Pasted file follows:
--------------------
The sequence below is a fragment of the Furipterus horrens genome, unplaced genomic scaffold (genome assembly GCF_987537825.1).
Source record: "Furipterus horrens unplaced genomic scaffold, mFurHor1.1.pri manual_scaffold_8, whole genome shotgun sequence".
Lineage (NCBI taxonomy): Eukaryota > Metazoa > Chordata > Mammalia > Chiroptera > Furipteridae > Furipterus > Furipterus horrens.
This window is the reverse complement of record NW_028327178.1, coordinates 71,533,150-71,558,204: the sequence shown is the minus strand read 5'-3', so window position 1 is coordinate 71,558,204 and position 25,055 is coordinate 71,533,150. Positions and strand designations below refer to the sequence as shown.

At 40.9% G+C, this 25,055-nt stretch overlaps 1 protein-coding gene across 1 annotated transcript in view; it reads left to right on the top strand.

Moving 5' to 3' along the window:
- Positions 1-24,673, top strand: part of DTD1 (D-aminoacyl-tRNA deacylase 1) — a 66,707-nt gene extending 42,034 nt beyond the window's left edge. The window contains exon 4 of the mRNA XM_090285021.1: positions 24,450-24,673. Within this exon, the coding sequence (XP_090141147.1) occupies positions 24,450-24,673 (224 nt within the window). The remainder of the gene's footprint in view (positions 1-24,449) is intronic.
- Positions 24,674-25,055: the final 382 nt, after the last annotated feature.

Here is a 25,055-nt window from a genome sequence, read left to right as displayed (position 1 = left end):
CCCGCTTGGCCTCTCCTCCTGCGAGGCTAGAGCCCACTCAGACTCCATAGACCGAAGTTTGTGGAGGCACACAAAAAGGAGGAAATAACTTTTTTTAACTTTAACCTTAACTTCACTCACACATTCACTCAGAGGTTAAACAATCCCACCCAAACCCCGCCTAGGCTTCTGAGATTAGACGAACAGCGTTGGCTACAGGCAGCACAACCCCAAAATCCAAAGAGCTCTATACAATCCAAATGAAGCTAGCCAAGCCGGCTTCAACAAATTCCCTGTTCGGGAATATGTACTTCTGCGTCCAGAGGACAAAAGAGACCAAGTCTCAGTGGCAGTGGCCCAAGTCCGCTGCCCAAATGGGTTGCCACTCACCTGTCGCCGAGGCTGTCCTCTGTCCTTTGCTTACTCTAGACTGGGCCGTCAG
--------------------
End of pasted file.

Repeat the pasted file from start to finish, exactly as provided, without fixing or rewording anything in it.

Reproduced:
The sequence below is a fragment of the Furipterus horrens genome, unplaced genomic scaffold (genome assembly GCF_987537825.1).
Source record: "Furipterus horrens unplaced genomic scaffold, mFurHor1.1.pri manual_scaffold_8, whole genome shotgun sequence".
Lineage (NCBI taxonomy): Eukaryota > Metazoa > Chordata > Mammalia > Chiroptera > Furipteridae > Furipterus > Furipterus horrens.
This window is the reverse complement of record NW_028327178.1, coordinates 71,533,150-71,558,204: the sequence shown is the minus strand read 5'-3', so window position 1 is coordinate 71,558,204 and position 25,055 is coordinate 71,533,150. Positions and strand designations below refer to the sequence as shown.

At 40.9% G+C, this 25,055-nt stretch overlaps 1 protein-coding gene across 1 annotated transcript in view; it reads left to right on the top strand.

Moving 5' to 3' along the window:
- Positions 1-24,673, top strand: part of DTD1 (D-aminoacyl-tRNA deacylase 1) — a 66,707-nt gene extending 42,034 nt beyond the window's left edge. The window contains exon 4 of the mRNA XM_090285021.1: positions 24,450-24,673. Within this exon, the coding sequence (XP_090141147.1) occupies positions 24,450-24,673 (224 nt within the window). The remainder of the gene's footprint in view (positions 1-24,449) is intronic.
- Positions 24,674-25,055: the final 382 nt, after the last annotated feature.

Here is a 25,055-nt window from a genome sequence, read left to right as displayed (position 1 = left end):
CCCGCTTGGCCTCTCCTCCTGCGAGGCTAGAGCCCACTCAGACTCCATAGACCGAAGTTTGTGGAGGCACACAAAAAGGAGGAAATAACTTTTTTTAACTTTAACCTTAACTTCACTCACACATTCACTCAGAGGTTAAACAATCCCACCCAAACCCCGCCTAGGCTTCTGAGATTAGACGAACAGCGTTGGCTACAGGCAGCACAACCCCAAAATCCAAAGAGCTCTATACAATCCAAATGAAGCTAGCCAAGCCGGCTTCAACAAATTCCCTGTTCGGGAATATGTACTTCTGCGTCCAGAGGACAAAAGAGACCAAGTCTCAGTGGCAGTGGCCCAAGTCCGCTGCCCAAATGGGTTGCCACTCACCTGTCGCCGAGGCTGTCCTCTGTCCTTTGCTTACTCTAGACTGGGCCGTCAG